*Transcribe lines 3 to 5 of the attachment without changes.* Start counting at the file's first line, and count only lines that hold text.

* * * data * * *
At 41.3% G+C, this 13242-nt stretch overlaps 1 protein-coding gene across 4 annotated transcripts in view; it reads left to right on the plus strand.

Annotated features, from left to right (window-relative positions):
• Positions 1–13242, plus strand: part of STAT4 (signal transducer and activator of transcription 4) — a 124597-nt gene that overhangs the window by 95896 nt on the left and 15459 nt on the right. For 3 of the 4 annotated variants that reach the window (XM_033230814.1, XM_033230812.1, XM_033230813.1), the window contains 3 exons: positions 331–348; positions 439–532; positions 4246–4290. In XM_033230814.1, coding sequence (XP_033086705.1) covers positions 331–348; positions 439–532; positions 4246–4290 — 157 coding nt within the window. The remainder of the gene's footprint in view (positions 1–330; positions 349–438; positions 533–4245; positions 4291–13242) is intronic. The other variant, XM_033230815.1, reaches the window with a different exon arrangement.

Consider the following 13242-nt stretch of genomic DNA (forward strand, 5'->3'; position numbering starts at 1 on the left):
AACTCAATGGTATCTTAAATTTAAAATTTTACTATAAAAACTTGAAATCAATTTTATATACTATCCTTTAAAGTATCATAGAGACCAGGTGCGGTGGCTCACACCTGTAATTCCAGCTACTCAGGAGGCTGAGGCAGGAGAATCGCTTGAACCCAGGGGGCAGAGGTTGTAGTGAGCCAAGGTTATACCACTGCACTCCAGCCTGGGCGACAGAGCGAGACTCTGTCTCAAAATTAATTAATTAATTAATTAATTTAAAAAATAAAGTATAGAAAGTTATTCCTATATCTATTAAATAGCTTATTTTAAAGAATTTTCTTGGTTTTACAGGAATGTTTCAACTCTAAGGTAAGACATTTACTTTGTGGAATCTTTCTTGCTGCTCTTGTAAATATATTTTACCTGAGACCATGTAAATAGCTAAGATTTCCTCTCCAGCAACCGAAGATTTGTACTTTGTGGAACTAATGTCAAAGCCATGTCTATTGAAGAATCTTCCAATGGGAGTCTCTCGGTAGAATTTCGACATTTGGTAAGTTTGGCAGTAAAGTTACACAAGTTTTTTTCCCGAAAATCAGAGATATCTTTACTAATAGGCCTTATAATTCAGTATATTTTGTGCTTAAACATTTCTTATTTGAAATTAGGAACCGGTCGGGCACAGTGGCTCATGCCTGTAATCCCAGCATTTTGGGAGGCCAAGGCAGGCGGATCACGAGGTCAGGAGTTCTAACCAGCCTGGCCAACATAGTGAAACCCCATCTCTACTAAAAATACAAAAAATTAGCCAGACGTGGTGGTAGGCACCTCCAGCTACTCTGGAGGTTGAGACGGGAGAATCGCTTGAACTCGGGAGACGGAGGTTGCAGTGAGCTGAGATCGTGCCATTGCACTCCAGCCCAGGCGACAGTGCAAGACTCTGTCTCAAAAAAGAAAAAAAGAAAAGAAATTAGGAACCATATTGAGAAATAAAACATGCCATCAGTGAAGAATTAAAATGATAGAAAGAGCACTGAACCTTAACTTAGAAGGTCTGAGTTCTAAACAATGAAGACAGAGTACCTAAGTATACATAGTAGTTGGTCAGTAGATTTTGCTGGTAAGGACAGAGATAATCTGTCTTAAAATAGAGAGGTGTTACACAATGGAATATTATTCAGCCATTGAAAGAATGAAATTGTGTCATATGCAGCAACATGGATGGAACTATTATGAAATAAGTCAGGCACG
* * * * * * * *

• Positions 1–13242, plus strand: part of STAT4 (signal transducer and activator of transcription 4) — a 124597-nt gene that overhangs the window by 95896 nt on the left and 15459 nt on the right. For 3 of the 4 annotated variants that reach the window (XM_033230814.1, XM_033230812.1, XM_033230813.1), the window contains 3 exons: positions 331–348; positions 439–532; positions 4246–4290. In XM_033230814.1, coding sequence (XP_033086705.1) covers positions 331–348; positions 439–532; positions 4246–4290 — 157 coding nt within the window. The remainder of the gene's footprint in view (positions 1–330; positions 349–438; positions 533–4245; positions 4291–13242) is intronic. The other variant, XM_033230815.1, reaches the window with a different exon arrangement.

Consider the following 13242-nt stretch of genomic DNA (forward strand, 5'->3'; position numbering starts at 1 on the left):
AACTCAATGGTATCTTAAATTTAAAATTTTACTATAAAAACTTGAAATCAATTTTATATACTATCCTTTAAAGTATCATAGAGACCAGGTGCGGTGGCTCACACCTGTAATTCCAGCTACTCAGGAGGCTGAGGCAGGAGAATCGCTTGAACCCAGGGGGCAGAGGTTGTAGTGAGCCAAGGTTATACCACTGCACTCCAGCCTGGGCGACAGAGCGAGACTCTGTCTCAAAATTAATTAATTAATTAATTAATTTAAAAAATAAAGTATAGAAAGTTATTCCTATATCTATTAAATAGCTTATTTTAAAGAATTTTCTTGGTTTTACAGGAATGTTTCAACTCTAAGGTAAGACATTTACTTTGTGGAATCTTTCTTGCTGCTCTTGTAAATATATTTTACCTGAGACCATGTAAATAGCTAAGATTTCCTCTCCAGCAACCGAAGATTTGTACTTTGTGGAACTAATGTCAAAGCCATGTCTATTGAAGAATCTTCCAATGGGAGTCTCTCGGTAGAATTTCGACATTTGGTAAGTTTGGCAGTAAAGTTACACAAGTTTTTTTCCCGAAAATCAGAGATATCTTTACTAATAGGCCTTATAATTCAGTATATTTTGTGCTTAAACATTTCTTATTTGAAATTAGGAACCGGTCGGGCACAGTGGCTCATGCCTGTAATCCCAGCATTTTGGGAGGCCAAGGCAGGCGGATCACGAGGTCAGGAGTTCTAACCAGCCTGGCCAACATAGTGAAACCCCATCTCTACTAAAAATACAAAAAATTAGCCAGACGTGGTGGTAGGCACCTCCAGCTACTCTGGAGGTTGAGACGGGAGAATCGCTTGAACTCGGGAGACGGAGGTTGCAGTGAGCTGAGATCGTGCCATTGCACTCCAGCCCAGGCGACAGTGCAAGACTCTGTCTCAAAAAAGAAAAAAAGAAAAGAAATTAGGAACCATATTGAGAAATAAAACATGCCATCAGTGAAGAATTAAAATGATAGAAAGAGCACTGAACCTTAACTTAGAAGGTCTGAGTTCTAAACAATGAAGACAGAGTACCTAAGTATACATAGTAGTTGGTCAGTAGATTTTGCTGGTAAGGACAGAGATAATCTGTCTTAAAATAGAGAGGTGTTACACAATGGAATATTATTCAGCCATTGAAAGAATGAAATTGTGTCATATGCAGCAACATGGATGGAACTATTATGAAATAAGTCAGGCACG